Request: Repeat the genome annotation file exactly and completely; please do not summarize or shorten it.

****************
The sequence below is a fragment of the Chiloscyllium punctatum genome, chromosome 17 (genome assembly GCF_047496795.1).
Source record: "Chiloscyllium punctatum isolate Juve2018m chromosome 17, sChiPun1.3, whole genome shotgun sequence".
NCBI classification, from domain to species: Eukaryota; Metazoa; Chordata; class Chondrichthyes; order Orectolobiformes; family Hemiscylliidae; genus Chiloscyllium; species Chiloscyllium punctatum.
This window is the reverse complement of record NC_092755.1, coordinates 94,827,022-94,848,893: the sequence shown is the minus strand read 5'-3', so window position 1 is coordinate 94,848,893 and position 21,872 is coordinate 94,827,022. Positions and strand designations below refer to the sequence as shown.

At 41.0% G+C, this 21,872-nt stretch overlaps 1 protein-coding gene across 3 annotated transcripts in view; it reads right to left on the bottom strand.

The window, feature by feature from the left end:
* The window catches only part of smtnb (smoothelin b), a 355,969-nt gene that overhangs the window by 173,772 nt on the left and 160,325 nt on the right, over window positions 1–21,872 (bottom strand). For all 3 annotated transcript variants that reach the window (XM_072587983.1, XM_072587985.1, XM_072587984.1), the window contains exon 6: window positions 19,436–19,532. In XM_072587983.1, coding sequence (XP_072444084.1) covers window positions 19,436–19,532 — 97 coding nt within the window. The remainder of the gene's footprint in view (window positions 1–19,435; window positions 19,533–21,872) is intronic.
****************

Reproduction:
The sequence below is a fragment of the Chiloscyllium punctatum genome, chromosome 17 (genome assembly GCF_047496795.1).
Source record: "Chiloscyllium punctatum isolate Juve2018m chromosome 17, sChiPun1.3, whole genome shotgun sequence".
NCBI classification, from domain to species: Eukaryota; Metazoa; Chordata; class Chondrichthyes; order Orectolobiformes; family Hemiscylliidae; genus Chiloscyllium; species Chiloscyllium punctatum.
This window is the reverse complement of record NC_092755.1, coordinates 94,827,022-94,848,893: the sequence shown is the minus strand read 5'-3', so window position 1 is coordinate 94,848,893 and position 21,872 is coordinate 94,827,022. Positions and strand designations below refer to the sequence as shown.

At 41.0% G+C, this 21,872-nt stretch overlaps 1 protein-coding gene across 3 annotated transcripts in view; it reads right to left on the bottom strand.

The window, feature by feature from the left end:
* The window catches only part of smtnb (smoothelin b), a 355,969-nt gene that overhangs the window by 173,772 nt on the left and 160,325 nt on the right, over window positions 1–21,872 (bottom strand). For all 3 annotated transcript variants that reach the window (XM_072587983.1, XM_072587985.1, XM_072587984.1), the window contains exon 6: window positions 19,436–19,532. In XM_072587983.1, coding sequence (XP_072444084.1) covers window positions 19,436–19,532 — 97 coding nt within the window. The remainder of the gene's footprint in view (window positions 1–19,435; window positions 19,533–21,872) is intronic.